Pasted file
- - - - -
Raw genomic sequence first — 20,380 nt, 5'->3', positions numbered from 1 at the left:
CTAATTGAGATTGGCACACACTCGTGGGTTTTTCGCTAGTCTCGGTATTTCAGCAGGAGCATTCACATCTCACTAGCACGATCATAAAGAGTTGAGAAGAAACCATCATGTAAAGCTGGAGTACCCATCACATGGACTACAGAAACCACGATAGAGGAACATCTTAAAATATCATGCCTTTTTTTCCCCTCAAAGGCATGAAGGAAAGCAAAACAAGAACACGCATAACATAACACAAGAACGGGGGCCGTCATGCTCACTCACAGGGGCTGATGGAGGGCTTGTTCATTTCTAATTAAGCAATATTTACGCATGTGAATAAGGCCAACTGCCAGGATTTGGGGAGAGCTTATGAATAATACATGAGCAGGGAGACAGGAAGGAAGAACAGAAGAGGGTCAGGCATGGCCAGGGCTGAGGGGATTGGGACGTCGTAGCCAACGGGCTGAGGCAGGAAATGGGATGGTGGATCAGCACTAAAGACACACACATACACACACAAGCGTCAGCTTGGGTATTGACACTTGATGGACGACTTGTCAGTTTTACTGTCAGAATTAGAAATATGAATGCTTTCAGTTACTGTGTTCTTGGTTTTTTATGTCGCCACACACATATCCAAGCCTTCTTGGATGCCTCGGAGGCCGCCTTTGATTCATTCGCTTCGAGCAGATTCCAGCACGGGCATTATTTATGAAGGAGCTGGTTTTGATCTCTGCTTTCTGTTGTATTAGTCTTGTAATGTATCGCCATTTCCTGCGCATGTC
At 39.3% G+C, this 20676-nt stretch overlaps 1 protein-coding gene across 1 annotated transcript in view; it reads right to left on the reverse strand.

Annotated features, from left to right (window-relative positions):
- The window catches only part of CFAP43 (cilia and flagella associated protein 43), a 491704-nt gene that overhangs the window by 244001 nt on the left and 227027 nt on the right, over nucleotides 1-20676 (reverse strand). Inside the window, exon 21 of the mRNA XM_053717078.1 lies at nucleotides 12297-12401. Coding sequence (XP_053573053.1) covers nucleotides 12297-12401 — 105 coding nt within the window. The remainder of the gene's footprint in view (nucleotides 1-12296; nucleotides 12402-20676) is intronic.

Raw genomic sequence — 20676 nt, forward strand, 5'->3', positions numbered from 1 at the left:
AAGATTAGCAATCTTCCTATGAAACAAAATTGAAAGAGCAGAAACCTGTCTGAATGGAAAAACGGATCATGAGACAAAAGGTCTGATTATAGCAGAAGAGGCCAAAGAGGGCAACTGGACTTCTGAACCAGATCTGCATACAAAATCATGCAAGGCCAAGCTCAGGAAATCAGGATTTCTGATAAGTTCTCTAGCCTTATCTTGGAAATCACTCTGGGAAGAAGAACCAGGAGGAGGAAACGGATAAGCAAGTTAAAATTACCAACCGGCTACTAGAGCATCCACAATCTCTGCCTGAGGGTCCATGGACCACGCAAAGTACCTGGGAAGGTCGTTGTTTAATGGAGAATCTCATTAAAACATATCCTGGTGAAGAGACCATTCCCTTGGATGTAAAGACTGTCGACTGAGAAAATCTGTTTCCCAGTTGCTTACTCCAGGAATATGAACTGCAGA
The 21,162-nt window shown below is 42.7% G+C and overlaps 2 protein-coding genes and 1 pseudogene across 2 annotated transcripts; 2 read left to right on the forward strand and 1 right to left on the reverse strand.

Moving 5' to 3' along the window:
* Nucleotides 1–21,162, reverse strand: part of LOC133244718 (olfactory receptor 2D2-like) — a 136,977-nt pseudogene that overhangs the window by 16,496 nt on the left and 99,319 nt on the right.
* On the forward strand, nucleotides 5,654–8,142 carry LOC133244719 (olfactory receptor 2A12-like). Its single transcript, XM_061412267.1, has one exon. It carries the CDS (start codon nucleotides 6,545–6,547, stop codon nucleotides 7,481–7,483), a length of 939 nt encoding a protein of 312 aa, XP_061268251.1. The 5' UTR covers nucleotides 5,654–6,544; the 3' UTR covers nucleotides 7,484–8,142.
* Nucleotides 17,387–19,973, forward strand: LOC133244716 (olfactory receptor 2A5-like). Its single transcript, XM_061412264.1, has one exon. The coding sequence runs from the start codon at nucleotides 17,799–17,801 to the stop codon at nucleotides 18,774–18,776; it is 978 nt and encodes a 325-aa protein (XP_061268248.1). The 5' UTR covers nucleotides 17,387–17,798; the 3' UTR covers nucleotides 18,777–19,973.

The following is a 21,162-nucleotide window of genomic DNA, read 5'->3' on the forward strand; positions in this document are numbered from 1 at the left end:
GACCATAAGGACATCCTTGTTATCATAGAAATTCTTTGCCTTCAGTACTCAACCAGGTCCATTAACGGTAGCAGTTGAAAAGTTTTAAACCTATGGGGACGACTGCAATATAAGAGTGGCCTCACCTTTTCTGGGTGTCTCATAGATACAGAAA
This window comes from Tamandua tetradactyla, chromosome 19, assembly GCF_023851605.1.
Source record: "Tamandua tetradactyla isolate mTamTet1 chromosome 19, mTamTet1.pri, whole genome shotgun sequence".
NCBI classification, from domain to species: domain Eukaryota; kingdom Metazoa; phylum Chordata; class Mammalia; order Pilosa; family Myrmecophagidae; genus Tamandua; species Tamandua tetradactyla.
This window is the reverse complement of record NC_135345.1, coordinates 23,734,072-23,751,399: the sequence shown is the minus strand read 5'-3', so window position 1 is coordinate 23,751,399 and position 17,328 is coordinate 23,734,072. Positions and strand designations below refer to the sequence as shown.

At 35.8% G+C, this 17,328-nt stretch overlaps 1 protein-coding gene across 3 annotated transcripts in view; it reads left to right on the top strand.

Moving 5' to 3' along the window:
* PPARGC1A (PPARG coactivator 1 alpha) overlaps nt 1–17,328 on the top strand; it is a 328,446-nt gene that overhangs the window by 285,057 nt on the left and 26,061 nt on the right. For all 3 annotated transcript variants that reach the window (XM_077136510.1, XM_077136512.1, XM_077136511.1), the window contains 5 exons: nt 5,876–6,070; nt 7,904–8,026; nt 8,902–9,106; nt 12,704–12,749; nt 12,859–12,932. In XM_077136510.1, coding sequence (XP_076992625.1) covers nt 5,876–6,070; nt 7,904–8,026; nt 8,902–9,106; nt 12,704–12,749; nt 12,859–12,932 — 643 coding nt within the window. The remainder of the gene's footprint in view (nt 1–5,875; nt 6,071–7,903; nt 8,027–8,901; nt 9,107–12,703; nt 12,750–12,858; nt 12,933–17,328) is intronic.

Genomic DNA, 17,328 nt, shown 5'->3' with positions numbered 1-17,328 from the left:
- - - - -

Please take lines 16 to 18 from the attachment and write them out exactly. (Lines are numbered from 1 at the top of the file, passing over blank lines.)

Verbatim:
Source record: "Tamandua tetradactyla isolate mTamTet1 chromosome 19, mTamTet1.pri, whole genome shotgun sequence".
NCBI classification, from domain to species: domain Eukaryota; kingdom Metazoa; phylum Chordata; class Mammalia; order Pilosa; family Myrmecophagidae; genus Tamandua; species Tamandua tetradactyla.
This window is the reverse complement of record NC_135345.1, coordinates 23,734,072-23,751,399: the sequence shown is the minus strand read 5'-3', so window position 1 is coordinate 23,751,399 and position 17,328 is coordinate 23,734,072. Positions and strand designations below refer to the sequence as shown.